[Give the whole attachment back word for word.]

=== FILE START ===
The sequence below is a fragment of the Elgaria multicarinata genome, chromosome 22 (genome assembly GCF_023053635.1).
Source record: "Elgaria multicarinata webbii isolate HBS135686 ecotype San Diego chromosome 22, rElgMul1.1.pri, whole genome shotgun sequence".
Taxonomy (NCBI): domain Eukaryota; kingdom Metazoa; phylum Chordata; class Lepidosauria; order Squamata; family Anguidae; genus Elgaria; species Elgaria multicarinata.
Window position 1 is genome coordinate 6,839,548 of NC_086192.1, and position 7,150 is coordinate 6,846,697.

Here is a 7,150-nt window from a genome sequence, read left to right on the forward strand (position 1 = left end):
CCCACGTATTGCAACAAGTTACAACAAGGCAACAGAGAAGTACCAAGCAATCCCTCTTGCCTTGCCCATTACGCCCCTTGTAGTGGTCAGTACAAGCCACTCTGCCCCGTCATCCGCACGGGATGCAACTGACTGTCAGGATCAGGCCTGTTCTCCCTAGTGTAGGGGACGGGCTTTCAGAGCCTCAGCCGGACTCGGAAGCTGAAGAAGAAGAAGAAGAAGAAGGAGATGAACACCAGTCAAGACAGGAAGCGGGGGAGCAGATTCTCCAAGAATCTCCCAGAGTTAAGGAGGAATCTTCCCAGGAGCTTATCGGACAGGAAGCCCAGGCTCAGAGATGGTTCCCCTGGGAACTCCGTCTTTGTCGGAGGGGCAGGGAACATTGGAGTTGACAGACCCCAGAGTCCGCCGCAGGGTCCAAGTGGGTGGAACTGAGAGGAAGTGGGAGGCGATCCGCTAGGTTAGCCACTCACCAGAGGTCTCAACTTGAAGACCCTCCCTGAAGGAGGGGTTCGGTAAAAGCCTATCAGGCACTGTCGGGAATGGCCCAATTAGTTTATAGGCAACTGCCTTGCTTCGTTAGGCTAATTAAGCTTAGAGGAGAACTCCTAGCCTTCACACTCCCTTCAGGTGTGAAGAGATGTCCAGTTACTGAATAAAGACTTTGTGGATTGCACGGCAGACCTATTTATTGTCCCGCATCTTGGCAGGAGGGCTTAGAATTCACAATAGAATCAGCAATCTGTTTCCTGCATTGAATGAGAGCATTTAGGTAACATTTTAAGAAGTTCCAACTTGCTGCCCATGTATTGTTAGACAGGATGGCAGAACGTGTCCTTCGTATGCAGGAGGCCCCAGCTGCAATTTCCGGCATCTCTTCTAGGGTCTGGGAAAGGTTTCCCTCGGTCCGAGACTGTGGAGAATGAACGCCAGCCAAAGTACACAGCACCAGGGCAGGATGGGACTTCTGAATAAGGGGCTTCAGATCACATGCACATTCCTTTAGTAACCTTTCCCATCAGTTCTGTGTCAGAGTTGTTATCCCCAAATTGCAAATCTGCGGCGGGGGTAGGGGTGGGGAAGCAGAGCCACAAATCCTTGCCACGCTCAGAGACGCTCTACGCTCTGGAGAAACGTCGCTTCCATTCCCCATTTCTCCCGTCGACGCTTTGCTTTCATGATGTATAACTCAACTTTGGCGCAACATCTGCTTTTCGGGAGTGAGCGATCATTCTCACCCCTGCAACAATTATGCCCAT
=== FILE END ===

The sequence below is a fragment of the Elgaria multicarinata genome, chromosome 22 (genome assembly GCF_023053635.1).
Source record: "Elgaria multicarinata webbii isolate HBS135686 ecotype San Diego chromosome 22, rElgMul1.1.pri, whole genome shotgun sequence".
Taxonomy (NCBI): domain Eukaryota; kingdom Metazoa; phylum Chordata; class Lepidosauria; order Squamata; family Anguidae; genus Elgaria; species Elgaria multicarinata.
Window position 1 is genome coordinate 6,839,548 of NC_086192.1, and position 7,150 is coordinate 6,846,697.

Here is a 7,150-nt window from a genome sequence, read left to right on the forward strand (position 1 = left end):
CCCACGTATTGCAACAAGTTACAACAAGGCAACAGAGAAGTACCAAGCAATCCCTCTTGCCTTGCCCATTACGCCCCTTGTAGTGGTCAGTACAAGCCACTCTGCCCCGTCATCCGCACGGGATGCAACTGACTGTCAGGATCAGGCCTGTTCTCCCTAGTGTAGGGGACGGGCTTTCAGAGCCTCAGCCGGACTCGGAAGCTGAAGAAGAAGAAGAAGAAGAAGGAGATGAACACCAGTCAAGACAGGAAGCGGGGGAGCAGATTCTCCAAGAATCTCCCAGAGTTAAGGAGGAATCTTCCCAGGAGCTTATCGGACAGGAAGCCCAGGCTCAGAGATGGTTCCCCTGGGAACTCCGTCTTTGTCGGAGGGGCAGGGAACATTGGAGTTGACAGACCCCAGAGTCCGCCGCAGGGTCCAAGTGGGTGGAACTGAGAGGAAGTGGGAGGCGATCCGCTAGGTTAGCCACTCACCAGAGGTCTCAACTTGAAGACCCTCCCTGAAGGAGGGGTTCGGTAAAAGCCTATCAGGCACTGTCGGGAATGGCCCAATTAGTTTATAGGCAACTGCCTTGCTTCGTTAGGCTAATTAAGCTTAGAGGAGAACTCCTAGCCTTCACACTCCCTTCAGGTGTGAAGAGATGTCCAGTTACTGAATAAAGACTTTGTGGATTGCACGGCAGACCTATTTATTGTCCCGCATCTTGGCAGGAGGGCTTAGAATTCACAATAGAATCAGCAATCTGTTTCCTGCATTGAATGAGAGCATTTAGGTAACATTTTAAGAAGTTCCAACTTGCTGCCCATGTATTGTTAGACAGGATGGCAGAACGTGTCCTTCGTATGCAGGAGGCCCCAGCTGCAATTTCCGGCATCTCTTCTAGGGTCTGGGAAAGGTTTCCCTCGGTCCGAGACTGTGGAGAATGAACGCCAGCCAAAGTACACAGCACCAGGGCAGGATGGGACTTCTGAATAAGGGGCTTCAGATCACATGCACATTCCTTTAGTAACCTTTCCCATCAGTTCTGTGTCAGAGTTGTTATCCCCAAATTGCAAATCTGCGGCGGGGGTAGGGGTGGGGAAGCAGAGCCACAAATCCTTGCCACGCTCAGAGACGCTCTACGCTCTGGAGAAACGTCGCTTCCATTCCCCATTTCTCCCGTCGACGCTTTGCTTTCATGATGTATAACTCAACTTTGGCGCAACATCTGCTTTTCGGGAGTGAGCGATCATTCTCACCCCTGCAACAATTATGCCCAT